Ben Brody says his life was going well. He had just finished college, he stayed out of trouble, and he was preparing for law school. Then, seemingly out of nowhere, Elon Musk used his considerable social media influence to amplify the misguided rants of an online mob accusing the 22-year-old from California of being an undercover agent in a neo-Nazi group.
The claim, Brody told CNN, was as bizarre as it was unfounded.
But the fact that he bore a vague resemblance to someone supposedly from the group, that he was Jewish, and that he once declared in a college fraternity profile posted online that he aspired to one day work for the government, was more than enough information. for internet trolls to falsely conclude that Brody was an undercover government agent (a “Fed”) placed within the neo-Nazi group to make them look bad.
For Brody, the consequences were immediate. Overnight, he became a central character in a story concocted by people seeking to deny and downplay the actions of hate groups in today’s America.
The lies and mockery Musk engaged in on social media changed his life, Brody said. At one point, he said, he and his mother had to flee their home for fear of being attacked.
Now he is fighting back.
Brody filed a defamation lawsuit last month against Musk, the owner of X, formerly known as Twitter. The lawsuit seeks damages in excess of $1 million. Brody says he wants the billionaire to apologize and retract the false claims about him.
Brody’s attorney, who is the same one who successfully sued conspiracy theorist Alex Jones for his lies about the Sandy Hook Elementary School massacre, said he hopes the lawsuit will force one of the richest and most powerful men in the world. world to be aware of their negligent and harmful online activities. behavior.
“This case strikes at the heart of something that I think is going really wrong in this country,” attorney Mark Bankston said in an interview with CNN. “How powerful, very influential people, they are being too reckless with the things they say about private people, people who are just trying to get on with their lives and who have done nothing to get this attention.”
When asked for comment on the lawsuit, a lawyer for Musk told CNN that “we hope this case is dismissed.” Musk’s lawyers have until January 5, 2024 to submit their response to the court.
On the night of Saturday, June 24, 2023, Ben Brody was in Riverside, California.
About 1,000 miles away, a gay pride event was taking place near Portland, Oregon. In recent years, the city has become a flashpoint for clashes, often violent, over the country’s ongoing culture wars.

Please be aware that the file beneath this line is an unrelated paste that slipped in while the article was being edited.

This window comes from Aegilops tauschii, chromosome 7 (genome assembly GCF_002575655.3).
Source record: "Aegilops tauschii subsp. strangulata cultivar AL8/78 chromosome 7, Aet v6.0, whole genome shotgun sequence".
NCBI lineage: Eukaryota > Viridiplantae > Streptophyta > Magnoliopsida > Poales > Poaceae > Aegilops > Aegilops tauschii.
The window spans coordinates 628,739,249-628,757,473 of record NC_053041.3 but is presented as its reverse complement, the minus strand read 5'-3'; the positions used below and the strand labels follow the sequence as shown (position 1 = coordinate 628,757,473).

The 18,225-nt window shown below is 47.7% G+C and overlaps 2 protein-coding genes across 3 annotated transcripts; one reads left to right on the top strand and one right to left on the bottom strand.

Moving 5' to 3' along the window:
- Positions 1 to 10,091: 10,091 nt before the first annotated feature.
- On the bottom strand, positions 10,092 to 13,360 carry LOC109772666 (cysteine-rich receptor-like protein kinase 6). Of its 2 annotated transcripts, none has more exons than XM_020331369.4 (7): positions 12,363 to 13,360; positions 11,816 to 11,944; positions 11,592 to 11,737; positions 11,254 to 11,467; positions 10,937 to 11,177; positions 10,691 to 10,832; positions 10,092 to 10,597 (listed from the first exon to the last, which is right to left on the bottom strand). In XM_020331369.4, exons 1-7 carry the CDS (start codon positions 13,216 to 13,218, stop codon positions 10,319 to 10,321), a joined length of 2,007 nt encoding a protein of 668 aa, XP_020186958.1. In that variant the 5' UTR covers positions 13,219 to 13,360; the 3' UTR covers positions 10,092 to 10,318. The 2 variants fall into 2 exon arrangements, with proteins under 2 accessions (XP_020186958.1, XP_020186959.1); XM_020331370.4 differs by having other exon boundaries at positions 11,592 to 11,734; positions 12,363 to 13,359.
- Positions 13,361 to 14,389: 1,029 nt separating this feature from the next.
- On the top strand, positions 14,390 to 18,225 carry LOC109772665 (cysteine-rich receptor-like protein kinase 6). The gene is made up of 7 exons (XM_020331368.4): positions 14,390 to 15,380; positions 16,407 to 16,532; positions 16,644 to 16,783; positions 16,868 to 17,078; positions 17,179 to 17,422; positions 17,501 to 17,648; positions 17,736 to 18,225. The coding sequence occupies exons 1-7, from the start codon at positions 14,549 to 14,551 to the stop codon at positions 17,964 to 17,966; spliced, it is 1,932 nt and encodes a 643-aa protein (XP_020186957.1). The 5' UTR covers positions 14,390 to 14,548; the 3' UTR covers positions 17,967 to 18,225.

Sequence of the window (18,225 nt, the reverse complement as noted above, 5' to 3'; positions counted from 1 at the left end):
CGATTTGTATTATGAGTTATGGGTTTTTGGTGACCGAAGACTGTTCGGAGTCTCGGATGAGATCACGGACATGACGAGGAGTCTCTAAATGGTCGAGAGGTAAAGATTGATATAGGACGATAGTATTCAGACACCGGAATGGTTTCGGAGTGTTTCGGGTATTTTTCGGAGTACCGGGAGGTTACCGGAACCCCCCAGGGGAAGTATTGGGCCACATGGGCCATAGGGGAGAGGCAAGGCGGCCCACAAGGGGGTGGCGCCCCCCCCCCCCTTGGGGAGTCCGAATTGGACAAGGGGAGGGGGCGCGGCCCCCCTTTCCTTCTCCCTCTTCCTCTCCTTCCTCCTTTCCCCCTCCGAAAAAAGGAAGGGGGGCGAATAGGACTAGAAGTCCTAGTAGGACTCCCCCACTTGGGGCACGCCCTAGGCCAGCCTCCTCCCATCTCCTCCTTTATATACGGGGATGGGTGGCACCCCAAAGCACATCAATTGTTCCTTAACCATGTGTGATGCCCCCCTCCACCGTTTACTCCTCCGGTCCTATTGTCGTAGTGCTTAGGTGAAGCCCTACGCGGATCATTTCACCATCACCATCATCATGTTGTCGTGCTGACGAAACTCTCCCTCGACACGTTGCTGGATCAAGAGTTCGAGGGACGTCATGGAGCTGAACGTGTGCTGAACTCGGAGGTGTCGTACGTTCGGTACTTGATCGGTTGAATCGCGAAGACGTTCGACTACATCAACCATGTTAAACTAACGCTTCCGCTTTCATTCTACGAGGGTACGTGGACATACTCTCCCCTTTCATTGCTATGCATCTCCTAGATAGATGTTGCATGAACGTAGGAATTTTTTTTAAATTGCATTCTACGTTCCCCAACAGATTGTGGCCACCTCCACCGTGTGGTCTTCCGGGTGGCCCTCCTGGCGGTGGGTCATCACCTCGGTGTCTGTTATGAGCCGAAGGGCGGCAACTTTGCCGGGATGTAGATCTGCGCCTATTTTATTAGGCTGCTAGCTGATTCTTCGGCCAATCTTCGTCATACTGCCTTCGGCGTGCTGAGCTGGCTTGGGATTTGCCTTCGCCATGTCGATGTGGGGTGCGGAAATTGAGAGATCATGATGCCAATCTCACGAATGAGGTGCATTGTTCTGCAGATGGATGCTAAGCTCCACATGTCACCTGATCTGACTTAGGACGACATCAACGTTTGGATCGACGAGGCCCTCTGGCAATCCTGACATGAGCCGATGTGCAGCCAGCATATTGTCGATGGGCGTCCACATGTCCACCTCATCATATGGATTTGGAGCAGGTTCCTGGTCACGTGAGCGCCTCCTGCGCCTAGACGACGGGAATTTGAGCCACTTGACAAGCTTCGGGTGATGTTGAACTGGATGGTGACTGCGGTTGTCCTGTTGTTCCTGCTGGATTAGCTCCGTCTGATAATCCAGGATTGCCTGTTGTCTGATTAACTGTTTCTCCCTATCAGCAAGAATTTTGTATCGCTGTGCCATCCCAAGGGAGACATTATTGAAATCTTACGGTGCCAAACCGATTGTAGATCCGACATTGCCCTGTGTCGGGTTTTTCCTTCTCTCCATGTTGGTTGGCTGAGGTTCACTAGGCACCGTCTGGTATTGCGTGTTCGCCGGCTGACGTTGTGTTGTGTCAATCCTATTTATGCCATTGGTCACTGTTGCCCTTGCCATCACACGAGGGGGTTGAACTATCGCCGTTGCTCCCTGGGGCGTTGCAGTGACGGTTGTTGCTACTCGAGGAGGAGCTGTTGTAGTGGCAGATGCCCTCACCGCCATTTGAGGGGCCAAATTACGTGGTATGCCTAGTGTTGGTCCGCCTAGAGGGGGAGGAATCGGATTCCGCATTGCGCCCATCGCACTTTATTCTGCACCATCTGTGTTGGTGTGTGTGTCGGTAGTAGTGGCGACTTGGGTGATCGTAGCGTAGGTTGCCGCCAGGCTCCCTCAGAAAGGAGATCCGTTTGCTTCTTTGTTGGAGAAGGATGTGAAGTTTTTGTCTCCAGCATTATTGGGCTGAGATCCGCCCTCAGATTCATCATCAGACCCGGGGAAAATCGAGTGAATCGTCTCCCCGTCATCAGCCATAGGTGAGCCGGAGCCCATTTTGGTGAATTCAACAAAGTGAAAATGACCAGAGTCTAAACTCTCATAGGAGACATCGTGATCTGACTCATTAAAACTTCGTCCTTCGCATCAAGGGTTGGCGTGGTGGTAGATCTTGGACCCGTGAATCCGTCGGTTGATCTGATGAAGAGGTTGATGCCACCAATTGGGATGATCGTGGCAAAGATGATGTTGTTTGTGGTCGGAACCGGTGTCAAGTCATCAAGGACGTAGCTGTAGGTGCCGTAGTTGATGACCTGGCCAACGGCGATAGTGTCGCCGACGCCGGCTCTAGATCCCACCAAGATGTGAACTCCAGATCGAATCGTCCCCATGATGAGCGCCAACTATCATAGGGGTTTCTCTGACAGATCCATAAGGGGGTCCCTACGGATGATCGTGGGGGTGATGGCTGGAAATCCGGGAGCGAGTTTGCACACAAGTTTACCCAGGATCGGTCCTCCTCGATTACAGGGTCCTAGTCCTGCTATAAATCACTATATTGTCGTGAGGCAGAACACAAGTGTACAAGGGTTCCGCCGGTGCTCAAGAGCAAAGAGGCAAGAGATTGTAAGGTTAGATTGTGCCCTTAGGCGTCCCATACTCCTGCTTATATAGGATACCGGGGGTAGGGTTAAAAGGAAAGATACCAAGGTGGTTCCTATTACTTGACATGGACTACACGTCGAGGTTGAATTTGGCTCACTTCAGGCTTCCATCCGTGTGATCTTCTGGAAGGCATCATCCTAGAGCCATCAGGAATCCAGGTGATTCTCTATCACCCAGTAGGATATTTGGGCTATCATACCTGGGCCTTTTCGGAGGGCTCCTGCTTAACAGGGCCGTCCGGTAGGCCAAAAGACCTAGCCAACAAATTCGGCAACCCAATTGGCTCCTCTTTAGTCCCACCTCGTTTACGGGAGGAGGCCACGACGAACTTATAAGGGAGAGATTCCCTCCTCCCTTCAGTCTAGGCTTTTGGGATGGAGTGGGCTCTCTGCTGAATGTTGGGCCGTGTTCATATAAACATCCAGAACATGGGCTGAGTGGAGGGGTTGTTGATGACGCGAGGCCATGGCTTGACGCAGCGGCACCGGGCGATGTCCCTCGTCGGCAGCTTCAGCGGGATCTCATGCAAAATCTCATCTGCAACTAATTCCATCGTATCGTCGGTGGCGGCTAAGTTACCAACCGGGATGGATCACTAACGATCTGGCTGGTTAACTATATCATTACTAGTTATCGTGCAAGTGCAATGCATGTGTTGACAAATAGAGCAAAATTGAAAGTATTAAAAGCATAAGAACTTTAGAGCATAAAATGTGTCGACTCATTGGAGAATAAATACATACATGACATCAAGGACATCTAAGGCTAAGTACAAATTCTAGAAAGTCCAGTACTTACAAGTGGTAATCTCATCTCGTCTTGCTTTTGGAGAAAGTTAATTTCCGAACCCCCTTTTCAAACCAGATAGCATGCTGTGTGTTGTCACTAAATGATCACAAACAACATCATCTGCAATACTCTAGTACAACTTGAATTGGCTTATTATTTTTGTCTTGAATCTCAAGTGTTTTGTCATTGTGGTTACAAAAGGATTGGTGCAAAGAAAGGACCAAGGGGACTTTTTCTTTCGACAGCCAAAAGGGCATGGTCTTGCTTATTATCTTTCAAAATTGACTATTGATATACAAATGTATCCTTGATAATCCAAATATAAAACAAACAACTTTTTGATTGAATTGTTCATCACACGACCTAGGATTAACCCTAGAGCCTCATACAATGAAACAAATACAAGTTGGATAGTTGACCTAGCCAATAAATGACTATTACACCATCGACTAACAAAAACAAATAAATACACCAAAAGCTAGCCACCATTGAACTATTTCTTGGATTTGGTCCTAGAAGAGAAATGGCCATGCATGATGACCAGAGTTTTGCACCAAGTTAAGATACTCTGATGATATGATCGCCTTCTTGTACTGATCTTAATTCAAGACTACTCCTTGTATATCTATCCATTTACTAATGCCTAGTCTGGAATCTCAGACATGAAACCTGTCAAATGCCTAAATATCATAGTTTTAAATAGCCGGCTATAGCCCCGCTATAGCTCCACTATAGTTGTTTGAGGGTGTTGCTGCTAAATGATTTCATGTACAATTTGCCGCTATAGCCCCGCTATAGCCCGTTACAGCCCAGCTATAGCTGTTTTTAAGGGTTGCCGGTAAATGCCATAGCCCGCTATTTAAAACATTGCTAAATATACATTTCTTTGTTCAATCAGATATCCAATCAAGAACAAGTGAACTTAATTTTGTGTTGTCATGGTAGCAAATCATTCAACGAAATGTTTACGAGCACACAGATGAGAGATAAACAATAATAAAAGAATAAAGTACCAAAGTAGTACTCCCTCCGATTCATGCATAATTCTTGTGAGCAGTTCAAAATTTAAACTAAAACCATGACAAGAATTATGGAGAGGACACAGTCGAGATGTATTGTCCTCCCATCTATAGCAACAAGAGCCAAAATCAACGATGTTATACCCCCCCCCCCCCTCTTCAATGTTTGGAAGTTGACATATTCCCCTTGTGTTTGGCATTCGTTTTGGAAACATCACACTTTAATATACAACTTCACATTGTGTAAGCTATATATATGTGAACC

It was no big surprise then that the event became the target of rival far-right and neo-Nazi groups who began fighting among themselves while protesting. Video of the skirmish, in which far-right protesters pushed and pulled each other, quickly spread on social media.
Online conspiracy theorists soon came to the fore.
Instead of accepting the fact that two far-right groups that had previously embraced violence were responsible for the confrontation, online trolls insisted that it must be a so-called “false flag” event, a setup of some kind to make the neo- Nazis look bad.
That’s when they found Ben Brody.
The day after the Pride event, Brody started receiving text messages from friends telling him to check social media.
“They are accusing you of being a neo-Nazi,” he remembers some of his friends telling him.
Somehow, someone on social media found a photo of Brody online and decided he looked like one of the people involved in the confrontation.
Anonymous people online, self-proclaimed Internet detectives, began investigating and discovered that Brody was Jewish and had studied political science at the University of California, Riverside. On his college fraternity website, he once stated that he wanted to work for the government.
“I said I wanted to work for the government. And that’s only because I didn’t know specifically which part of the government I wanted to work for. You know, I thought I could be a lawyer,” Brody recalled in an interview with CNN.
That he was Jewish was relevant to them because conspiracy theories are often steeped in anti-Semitism, suggesting that there is a Jewish plan to control the world.
Brody’s social media inboxes filled with messages, including “Fed,” “Nazi” and “We got you.” He and his mother were forced to leave the family home after his address was posted online, he said.